18.
Chest ; 162(4):A495, 2022.
Article in English | EMBASE | ID: covidwho-2060611

ABSTRACT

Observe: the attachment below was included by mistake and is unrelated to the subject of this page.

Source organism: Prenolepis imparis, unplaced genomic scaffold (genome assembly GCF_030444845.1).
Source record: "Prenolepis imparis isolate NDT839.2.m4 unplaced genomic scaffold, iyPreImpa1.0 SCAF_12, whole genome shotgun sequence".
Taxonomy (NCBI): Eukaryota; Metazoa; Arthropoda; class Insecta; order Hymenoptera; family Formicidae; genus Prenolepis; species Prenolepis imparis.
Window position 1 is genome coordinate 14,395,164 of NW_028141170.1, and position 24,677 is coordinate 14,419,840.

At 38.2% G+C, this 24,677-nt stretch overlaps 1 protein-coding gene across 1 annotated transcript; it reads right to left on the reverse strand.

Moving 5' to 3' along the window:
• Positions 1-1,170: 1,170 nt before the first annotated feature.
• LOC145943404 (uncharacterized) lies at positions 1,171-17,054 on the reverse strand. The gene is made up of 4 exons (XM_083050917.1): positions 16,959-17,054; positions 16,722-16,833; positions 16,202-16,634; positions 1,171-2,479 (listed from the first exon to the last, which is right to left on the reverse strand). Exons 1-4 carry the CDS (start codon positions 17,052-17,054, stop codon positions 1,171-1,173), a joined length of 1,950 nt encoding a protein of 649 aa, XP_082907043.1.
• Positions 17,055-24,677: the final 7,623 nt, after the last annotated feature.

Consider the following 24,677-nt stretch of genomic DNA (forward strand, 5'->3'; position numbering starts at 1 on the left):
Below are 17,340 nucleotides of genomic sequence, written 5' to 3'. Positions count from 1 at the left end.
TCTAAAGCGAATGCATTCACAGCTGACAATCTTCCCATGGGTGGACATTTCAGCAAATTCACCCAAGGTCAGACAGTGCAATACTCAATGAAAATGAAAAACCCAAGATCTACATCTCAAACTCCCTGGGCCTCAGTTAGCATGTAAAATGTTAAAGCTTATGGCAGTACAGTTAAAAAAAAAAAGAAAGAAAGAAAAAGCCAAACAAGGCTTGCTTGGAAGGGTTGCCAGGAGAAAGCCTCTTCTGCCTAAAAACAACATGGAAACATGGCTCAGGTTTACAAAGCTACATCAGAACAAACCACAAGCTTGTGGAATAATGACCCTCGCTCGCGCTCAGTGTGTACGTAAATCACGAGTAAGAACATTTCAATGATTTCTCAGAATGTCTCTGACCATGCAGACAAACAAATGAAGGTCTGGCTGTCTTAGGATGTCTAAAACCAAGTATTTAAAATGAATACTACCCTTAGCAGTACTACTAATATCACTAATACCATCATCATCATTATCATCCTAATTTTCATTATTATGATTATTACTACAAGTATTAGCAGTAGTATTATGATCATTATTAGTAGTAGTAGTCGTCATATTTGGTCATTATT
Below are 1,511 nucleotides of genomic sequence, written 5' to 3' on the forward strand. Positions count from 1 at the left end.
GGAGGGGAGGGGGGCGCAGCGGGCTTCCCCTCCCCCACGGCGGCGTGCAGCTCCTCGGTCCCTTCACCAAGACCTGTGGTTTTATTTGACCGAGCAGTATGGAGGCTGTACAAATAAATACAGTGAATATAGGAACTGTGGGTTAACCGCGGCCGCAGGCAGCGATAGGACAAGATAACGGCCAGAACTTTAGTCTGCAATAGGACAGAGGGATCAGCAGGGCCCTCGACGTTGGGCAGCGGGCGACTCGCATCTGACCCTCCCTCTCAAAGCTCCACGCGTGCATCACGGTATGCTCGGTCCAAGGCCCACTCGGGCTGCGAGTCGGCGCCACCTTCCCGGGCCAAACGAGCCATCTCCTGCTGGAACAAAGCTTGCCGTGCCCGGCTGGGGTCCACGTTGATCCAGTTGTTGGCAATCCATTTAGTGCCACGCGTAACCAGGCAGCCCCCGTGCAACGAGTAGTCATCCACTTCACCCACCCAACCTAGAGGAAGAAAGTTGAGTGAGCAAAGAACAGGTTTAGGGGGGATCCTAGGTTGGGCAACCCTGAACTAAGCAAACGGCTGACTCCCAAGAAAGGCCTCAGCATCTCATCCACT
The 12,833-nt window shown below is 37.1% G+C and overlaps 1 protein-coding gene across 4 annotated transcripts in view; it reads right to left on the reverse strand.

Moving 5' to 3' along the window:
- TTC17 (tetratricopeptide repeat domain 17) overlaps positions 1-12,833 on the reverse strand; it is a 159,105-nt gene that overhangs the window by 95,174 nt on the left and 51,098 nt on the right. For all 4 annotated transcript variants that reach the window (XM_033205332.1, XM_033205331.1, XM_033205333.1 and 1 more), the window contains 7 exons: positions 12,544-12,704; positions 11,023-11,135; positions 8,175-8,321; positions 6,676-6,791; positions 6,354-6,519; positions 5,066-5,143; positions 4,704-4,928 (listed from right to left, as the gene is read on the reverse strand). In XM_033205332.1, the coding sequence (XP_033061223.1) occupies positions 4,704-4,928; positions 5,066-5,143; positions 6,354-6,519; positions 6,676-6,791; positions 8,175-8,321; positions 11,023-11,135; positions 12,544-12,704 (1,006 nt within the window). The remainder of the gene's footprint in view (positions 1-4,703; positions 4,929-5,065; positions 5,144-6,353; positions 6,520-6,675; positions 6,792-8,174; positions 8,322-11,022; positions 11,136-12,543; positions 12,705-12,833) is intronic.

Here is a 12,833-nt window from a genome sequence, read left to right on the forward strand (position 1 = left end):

SESSION TITLE: Severe and Unusual Blastomycosis Infections SESSION TYPE: Rapid Fire Case Reports PRESENTED ON: 10/18/2022 12:25 pm - 01:25 pm INTRODUCTION: The diagnosis of blastomycosis is often delayed due to its non-specific symptoms and imaging findings. Clinicians must have a high clinical index of suspicion to diagnose blastomycosis in a timely manner, especially in the setting of the current COVID-19 pandemic. CASE PRESENTATION: A healthy 44-year-old male presented to an urgent care center with complaints of cough, fevers, and malaise. CT scan of the chest revealed a left upper lobe mass concerning for rounded bacterial pneumonia versus malignancy. He was found to be COVID-19 positive. The patient was sent home with steroids and antibiotics. Three months later, a repeat CT scan of the chest was obtained which revealed progression of the consolidation and prompted further evaluation at the hospital. On presentation, he reported a persistent cough, weight loss, and the development of multiple painful nodules on his extremities and trunk within the past week. A skin lesion was biopsied. A bronchoscopy was also performed for biopsy and brushing. Biopsy of the skin lesion as well as specimens collected from the bronchoscopy resulted positive for Blastomyces. MRI of the brain demonstrated multiple enhancing lesions concerning for septic emboli. He was started on amphotericin B for treatment of disseminated blastomycosis with central nervous system (CNS) involvement. Repeat imaging of the brain and chest about 3 weeks after initiation of therapy showed interval decrease in the size of the lesions. He was then transitioned to oral itraconazole and discharged home. DISCUSSION: Blastomycosis is an endemic fungal infection that can affect immunocompetent and immunocompromised hosts. It tends to infect immunocompetent hosts more so than other invasive fungal infections. Symptoms can range from asymptomatic to rapidly progressive acute respiratory distress syndrome (ARDS). Disseminated blastomycosis has been reported in 20-50% of patients (1). In the above case, an immunocompetent patient developed pulmonary and dermatologic manifestations concerning for disseminated blastomycosis. Though he had no recent travel, occupational exposures, or contact with any construction work, the patient was living in an endemic area for Blastomyces. It is difficult to definitively ascertain if the patient already had pulmonary blastomycosis when he was diagnosed with COVID-19, but his extrapulmonary manifestations clearly developed after the diagnosis. Earlier detection and treatment of the pulmonary blastomycosis may have prevented the dissemination of the disease. CONCLUSIONS: This case serves as a reminder to consider other infectious etiologies, like endemic fungal infections, in the midst of the COVID-19 pandemic to prevent delays in treatment and progression of these diseases. Reference #1: McBride JA, Gauthier GM, Klein BS. Clinical Manifestations and Treatment of Blastomycosis. Clin Chest Med. 2017 Sep;38(3):435-449. doi: 10.1016/j.ccm.2017.04.006. Epub 2017 Jun 12. PMID: 28797487;PMCID: PMC5657236. Reference #2: Cafardi J, Haas D, Lamarre T, Feinberg J. Opportunistic Fungal Infection Associated With COVID-19. Open Forum Infect Dis. 2021 Jan 18;8(7):ofab016. doi: 10.1093/ofid/ofab016. PMID: 34621913;PMCID: PMC7928619. DISCLOSURES: No relevant relationships by Shannon Burke No relevant relationships by Abigail Go No relevant relationships by Jen Minoff No relevant relationships by David Stoeckel